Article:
by Guest Contributor Jen, originally published at Disgrasian
Ever wonder how an internet meme gets started? Or, for that matter, how it then spreads and metastasizes until it becomes accepted fact?
Over the last week, we’ve seen one particular meme develop about China: “China Hates Black People” (courtesy of Perez Hilton).
This idea didn’t, however, originate with Perez Hilton. It started last Friday with a story in Hong Kong’s South China Morning Post, “Authorities order bars not to serve black people,” which alleged that Chinese government authorities were secretly planning to ban blacks from bars during the Olympic games. Reporter Tom Miller based the story on the claim of one anonymous source:
“Uniformed Public Security Bureau officers came into the bar recently and told me not to serve black people or Mongolians,” said the co-owner of a western-style bar, who asked not to be named.
Then Miller quoted another unnamed source, a “black British national who lives in Beijing,” to further shore up the story:
- “Chinese people are prejudiced, but I would have hoped that the government would set a better example as it debuts on the world stage.”
The story was then picked up by legitimate news sources like Reuters, The Globe and Mail, and The Age, and that was before it hit the blog-o-sphere. Four days later, around the same time that the Chinese government officially denied that such a ban existed, Perez Hilton posted the story, et voila…a meme is born. In the two days since and at the time of this writing, 649 comments have been made about Perez’s post, and many of them are loaded with xenophobia, racism, and hate, and not just for the Chinese:
Look. There are plenty of reasons to distrust the Chinese government and not believe a word it says. Free speech does not exist there, dissidents are routinely jailed and silenced, and the government doesn’t pretend to be a democracy. We’re all pretty familiar with its suppressive tactics. Just ask Tibet. As a first-generation Chinese-American, I was raised with a healthy dose of suspicion when it comes to China’s government, because it was the Communists, after all, who chased both sides of my family out of the country, tried to kill my great-grandfather, tossed my great-grandmother into a labor camp for the rest of her life, almost killed my father (the bomb that dropped next to him was, fortunately, a dud), took away my mother’s ancestral home, made one of my uncles a permanent invalid, and generally devastated the lives of everyone I’m related to. My experience teaching in China after I got out of college only confirmed my feelings that this was a country where you couldn’t talk freely and you had to toe the party line and the government had ultimate power.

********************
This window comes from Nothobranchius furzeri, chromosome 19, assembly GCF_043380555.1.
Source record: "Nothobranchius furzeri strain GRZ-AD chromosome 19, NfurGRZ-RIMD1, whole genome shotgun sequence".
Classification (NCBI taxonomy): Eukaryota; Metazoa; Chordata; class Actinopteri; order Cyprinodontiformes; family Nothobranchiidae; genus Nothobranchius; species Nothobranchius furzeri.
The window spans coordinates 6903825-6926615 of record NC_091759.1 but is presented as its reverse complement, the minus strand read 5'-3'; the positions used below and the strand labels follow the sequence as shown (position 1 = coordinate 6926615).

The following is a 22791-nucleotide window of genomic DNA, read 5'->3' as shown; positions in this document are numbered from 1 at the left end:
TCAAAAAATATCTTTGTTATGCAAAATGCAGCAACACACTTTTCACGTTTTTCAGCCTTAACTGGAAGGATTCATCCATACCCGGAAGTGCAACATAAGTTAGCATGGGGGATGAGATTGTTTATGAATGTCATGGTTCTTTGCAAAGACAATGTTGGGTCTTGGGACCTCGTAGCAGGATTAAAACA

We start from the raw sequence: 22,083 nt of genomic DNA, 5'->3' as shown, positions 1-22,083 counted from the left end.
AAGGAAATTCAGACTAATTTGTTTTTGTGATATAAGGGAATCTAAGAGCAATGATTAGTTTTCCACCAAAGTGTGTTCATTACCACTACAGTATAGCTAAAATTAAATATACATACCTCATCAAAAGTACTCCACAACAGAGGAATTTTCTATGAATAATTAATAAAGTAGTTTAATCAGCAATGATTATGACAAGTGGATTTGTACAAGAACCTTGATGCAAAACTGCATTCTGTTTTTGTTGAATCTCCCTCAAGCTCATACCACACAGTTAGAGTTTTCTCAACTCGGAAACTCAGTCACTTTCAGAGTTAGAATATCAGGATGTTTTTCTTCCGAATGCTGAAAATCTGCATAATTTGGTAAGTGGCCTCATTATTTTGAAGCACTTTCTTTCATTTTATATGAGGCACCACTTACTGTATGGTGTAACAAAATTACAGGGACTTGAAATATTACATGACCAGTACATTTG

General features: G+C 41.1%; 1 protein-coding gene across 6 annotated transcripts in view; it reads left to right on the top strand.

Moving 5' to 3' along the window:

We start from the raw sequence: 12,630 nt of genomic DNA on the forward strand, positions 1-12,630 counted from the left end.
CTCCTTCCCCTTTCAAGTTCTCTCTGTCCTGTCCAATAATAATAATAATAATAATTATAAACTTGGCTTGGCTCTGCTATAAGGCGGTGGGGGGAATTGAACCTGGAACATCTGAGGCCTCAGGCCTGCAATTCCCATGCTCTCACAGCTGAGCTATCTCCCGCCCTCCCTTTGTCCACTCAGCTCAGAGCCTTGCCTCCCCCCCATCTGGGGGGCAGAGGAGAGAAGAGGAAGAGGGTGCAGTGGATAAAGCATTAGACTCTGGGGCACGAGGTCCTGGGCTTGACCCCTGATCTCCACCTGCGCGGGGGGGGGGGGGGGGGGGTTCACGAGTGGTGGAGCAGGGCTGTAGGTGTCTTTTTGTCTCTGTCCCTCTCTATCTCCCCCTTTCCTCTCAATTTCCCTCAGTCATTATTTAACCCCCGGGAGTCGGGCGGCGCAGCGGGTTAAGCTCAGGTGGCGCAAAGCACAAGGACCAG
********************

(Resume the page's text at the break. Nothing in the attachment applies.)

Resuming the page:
But I find this story about China banning blacks from bars during the Olympics–and how little it’s been substantiated–very difficult to swallow. China has strong ties to Africa, some of them a bit too strong for my taste (just ask Sudan). Beijing is an international city filled with foreigners. Of course, you will find Chinese people who are prejudiced, racist, and xenophobic. Some of them are my relatives! (During my year-stint there, I met a lovely older teacher who told me he was “afraid of blacks” even though he had never actually met a black person. And where did he get this idea? American movies.)
Kudos to the Shanghaiist for following up the South China Morning Post‘s story with a considerable debunking and especially to Beijing Boyce (“A Somewhat Young China Hand on the Local Drinking Scene”), who did some actual reporting on this and hit many bars in Beijing after the story broke, painting a drastically different picture from the one in the Hong Kong paper.
Still, the Chinese are great at keeping secrets (just ask Calgon). So if this turns out to be true, you know that Diana and I will be first in line to shame the shit out of my mother ship. But, in the meantime, the idea that “China Hates Black People” is out there and, sadly, although it was intended as a commentary on racism, it’s only served to stir up more.
(To contact Perez Hilton, email firstname.lastname@example.org)